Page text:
The level of the guild determines available player character build methods and advancement as outlined above. A PC is generally locked into his talents upon entering into the guild (e.g., a Commoner made at the guild’s first level can’t begin taking Fighter levels if he survives until the guild’s fourth level), but the GM may extend the option of respecialization in this circumstance (i.e., replace all of the levels or former ability scores with newly available options). However, in the case of a respec, the player forfeits the experience bonus (described below).

New PCs start at the level of the guild with the minimum exp necessary to meet that level. They have 10% of their suggested Wealth by Level (they might raid the vault for additional gear or funds). Replacement PCs might be elevated NPCs that were previously second tier guild members or might be completely new faces that come highly recommended to the guild from allies.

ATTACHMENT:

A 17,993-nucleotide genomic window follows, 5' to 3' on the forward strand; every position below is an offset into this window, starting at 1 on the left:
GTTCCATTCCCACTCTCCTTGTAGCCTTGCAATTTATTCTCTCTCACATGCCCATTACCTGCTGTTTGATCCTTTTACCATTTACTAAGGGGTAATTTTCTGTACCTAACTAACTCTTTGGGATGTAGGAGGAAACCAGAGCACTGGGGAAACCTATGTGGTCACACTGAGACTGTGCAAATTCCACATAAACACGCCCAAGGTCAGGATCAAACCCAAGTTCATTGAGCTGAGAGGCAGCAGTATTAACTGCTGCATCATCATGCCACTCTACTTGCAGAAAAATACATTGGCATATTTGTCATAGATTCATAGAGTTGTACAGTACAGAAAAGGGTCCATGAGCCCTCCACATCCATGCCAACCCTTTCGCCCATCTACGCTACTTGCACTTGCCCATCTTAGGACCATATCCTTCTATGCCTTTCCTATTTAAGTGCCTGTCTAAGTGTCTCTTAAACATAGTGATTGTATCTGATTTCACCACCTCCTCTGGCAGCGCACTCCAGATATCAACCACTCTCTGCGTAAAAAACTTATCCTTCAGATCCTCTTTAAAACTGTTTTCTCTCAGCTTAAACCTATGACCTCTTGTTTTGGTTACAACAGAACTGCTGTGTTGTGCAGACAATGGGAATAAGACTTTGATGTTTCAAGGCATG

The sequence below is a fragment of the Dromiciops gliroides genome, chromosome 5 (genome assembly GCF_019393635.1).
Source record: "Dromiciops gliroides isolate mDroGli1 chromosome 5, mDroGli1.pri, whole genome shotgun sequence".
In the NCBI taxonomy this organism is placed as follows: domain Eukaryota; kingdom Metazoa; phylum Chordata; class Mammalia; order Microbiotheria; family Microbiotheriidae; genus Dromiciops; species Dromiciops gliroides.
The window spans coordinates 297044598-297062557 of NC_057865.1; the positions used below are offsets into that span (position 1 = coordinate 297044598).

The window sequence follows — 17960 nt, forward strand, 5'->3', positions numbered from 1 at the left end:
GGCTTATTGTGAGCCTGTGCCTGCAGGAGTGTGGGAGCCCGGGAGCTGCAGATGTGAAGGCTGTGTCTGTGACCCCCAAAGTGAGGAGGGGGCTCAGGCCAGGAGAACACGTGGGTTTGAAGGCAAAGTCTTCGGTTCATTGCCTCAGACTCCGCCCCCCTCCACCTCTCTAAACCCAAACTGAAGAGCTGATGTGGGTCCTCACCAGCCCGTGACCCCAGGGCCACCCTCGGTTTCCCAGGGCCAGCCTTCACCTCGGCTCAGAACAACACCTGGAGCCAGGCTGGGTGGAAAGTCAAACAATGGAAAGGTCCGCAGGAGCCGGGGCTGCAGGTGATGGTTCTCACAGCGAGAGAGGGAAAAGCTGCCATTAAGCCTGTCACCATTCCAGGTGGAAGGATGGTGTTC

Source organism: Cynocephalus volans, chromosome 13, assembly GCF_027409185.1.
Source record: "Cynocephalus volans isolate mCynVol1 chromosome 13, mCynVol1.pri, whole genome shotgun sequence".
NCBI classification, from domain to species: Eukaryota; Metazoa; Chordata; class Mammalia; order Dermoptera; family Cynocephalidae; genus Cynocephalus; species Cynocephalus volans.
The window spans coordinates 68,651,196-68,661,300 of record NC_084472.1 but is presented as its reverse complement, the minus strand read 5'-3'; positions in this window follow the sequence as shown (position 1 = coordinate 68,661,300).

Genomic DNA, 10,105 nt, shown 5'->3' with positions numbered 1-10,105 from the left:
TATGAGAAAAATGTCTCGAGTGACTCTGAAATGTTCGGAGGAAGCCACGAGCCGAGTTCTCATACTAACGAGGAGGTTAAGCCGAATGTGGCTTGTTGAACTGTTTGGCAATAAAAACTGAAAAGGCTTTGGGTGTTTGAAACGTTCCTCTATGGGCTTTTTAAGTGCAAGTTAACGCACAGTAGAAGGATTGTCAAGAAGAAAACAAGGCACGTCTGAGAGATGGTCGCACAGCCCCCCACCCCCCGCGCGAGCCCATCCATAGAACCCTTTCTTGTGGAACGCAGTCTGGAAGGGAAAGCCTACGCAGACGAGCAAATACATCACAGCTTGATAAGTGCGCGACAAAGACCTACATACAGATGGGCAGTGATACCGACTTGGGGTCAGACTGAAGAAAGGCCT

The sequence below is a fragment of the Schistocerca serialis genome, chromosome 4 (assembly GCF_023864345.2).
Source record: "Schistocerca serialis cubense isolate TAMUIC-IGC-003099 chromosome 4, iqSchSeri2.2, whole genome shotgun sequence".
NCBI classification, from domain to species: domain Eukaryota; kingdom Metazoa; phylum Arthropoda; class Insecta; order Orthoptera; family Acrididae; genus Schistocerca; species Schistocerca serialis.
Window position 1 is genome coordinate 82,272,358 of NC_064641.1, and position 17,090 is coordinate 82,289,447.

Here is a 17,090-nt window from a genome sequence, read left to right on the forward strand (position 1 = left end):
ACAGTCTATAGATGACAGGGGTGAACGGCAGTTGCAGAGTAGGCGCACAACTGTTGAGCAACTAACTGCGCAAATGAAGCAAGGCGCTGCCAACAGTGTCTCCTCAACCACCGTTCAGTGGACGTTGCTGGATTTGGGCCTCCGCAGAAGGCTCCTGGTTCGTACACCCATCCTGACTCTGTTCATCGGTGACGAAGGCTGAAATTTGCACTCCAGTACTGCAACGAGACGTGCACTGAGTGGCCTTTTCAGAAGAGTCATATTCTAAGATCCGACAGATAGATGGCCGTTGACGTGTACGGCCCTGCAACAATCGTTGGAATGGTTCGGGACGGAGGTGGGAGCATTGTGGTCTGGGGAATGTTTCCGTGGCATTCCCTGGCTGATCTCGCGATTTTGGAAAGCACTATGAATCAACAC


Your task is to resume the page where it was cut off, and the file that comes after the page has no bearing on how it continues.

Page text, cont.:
Point Buy

PCs can be made with the player’s choice of a point buy using a particular size pool or a corresponding dice generation method:

  • -1 Points: Roll 3d6 six times and keep the results in order (old school generation)
  • 3 Points: Roll 3d6 six times and rearrange the results to taste
  • 7 Points: Roll 3d6 four times and 4d6 (drop lowest die) two times
  • 11 Points: Roll 3d6 two times and 4d6 (drop lowest die) four times
  • 15 Points: Roll 4d6 six times (standard method)
  • 19 Points: Roll 4d6 four times and 2d6+6 two times
  • 23 Points: Roll 4d6 two times and 2d6+6 four times
  • 27 Points: Roll 2d6+6 six times (heroic method)

PCs gain a 5% bonus to all experience gained for each step in between their ability method and the current maximum available (e.g., a -1 Point Buy character gains +10% to all exp once the guild is level 5 and 7 Point Buy is available). New PCs can use a worse ability score method to gain this bonus.

Class Access

PCs can choose from certain available class options based on the level of the guild:

  • Commoners: PCs can only be of the Commoner NPC class. They will probably die a lot.
  • NPC Classes: PCs can choose from Adept, Expert, and Warrior (and multiclass between them). Commoner PCs gain a +10% bonus to all exp gained.